The writer of Eccelesiastes in the Bible was aware of some of the psalms, and mocked them.
Consider these two verses. First, Psalm 37:25:
I have been young, and now am old, yet I have not seen the righteous forsaken, or their children begging bread.
Then, Ecclesiastes 7:15:
In my vain life I have seen everything: there are righteous people who perish in their righteousness, and there are wicked people who prolong their life in their evildoing.
I think the parallels between these two verses are too great for this to be coincidence. Qoheleth had read the psalm, and said that it is Wrong.
If the Bible is inspired by God, this cannot mean that it is inerrant, because it contradicts itself. Rather, it is human beings struggling to express the truth as best they may understand it, struggling with life and with setbacks: how can God’s Chosen People be invaded and conquered? Sometimes, they get it wrong in an interesting way.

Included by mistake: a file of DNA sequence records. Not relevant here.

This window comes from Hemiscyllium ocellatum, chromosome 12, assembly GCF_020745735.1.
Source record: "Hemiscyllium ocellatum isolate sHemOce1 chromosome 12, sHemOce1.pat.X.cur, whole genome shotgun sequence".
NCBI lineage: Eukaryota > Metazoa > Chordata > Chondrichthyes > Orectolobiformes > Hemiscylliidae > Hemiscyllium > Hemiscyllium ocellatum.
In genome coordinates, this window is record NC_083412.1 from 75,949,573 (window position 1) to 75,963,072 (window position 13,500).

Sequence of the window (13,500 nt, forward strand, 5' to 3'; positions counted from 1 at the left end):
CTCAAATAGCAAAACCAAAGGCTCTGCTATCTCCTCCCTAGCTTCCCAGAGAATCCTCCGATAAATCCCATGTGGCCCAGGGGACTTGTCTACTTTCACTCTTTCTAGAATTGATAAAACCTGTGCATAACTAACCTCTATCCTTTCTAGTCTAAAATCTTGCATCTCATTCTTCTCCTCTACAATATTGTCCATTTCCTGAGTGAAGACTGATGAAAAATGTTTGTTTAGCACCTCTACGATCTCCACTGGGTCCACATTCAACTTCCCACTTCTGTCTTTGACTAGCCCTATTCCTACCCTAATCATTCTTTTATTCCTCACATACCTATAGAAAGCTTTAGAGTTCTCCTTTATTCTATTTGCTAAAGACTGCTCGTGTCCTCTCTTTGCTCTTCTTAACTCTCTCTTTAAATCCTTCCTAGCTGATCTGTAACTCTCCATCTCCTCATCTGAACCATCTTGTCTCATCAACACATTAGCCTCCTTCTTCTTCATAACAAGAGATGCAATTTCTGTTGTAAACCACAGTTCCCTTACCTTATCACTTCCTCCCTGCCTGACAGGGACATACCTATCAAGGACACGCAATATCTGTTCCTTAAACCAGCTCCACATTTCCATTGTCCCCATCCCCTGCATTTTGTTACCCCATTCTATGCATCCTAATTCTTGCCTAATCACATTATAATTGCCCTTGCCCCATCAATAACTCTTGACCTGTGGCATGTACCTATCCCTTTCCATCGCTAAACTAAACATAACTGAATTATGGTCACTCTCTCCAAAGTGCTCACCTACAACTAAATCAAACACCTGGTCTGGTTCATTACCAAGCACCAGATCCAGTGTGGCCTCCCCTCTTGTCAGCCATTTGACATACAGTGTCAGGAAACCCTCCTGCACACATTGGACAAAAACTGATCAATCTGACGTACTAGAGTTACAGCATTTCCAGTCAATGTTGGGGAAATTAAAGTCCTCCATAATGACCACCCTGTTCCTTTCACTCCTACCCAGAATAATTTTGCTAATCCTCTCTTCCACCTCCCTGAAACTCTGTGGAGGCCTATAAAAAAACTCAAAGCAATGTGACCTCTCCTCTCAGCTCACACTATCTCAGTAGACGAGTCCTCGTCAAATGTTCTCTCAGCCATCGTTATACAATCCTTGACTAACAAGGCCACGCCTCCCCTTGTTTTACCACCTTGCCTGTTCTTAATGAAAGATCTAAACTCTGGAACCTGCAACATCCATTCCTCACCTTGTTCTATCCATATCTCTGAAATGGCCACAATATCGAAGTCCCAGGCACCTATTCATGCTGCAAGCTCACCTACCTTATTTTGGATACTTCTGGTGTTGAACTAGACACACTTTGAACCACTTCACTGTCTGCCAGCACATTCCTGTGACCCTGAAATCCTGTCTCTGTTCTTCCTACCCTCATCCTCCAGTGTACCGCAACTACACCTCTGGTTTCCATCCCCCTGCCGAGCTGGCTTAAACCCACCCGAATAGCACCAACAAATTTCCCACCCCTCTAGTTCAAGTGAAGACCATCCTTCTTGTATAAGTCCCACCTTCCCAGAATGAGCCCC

Sometimes, in wrestling with the contradictions and the bits I do not like, I gain a greater understanding. A good example is Psalm 137:8-9:
Happy shall they be who pay you back for what you have done to us! Happy shall they be who take your little ones and dash them against the rock!
Killing babies. There are schemes for praying the psalms over a period which omit the cursing psalms, of which this verse is one of the most shocking. And yet, having been aware of it for a time, I find it one of my favourite verses. I find it reassuring. The very depths of human rage and despair are expressed here, and so in some way found acceptable. Even when I am swallowed whole by misery and anger, I am not rejected by God.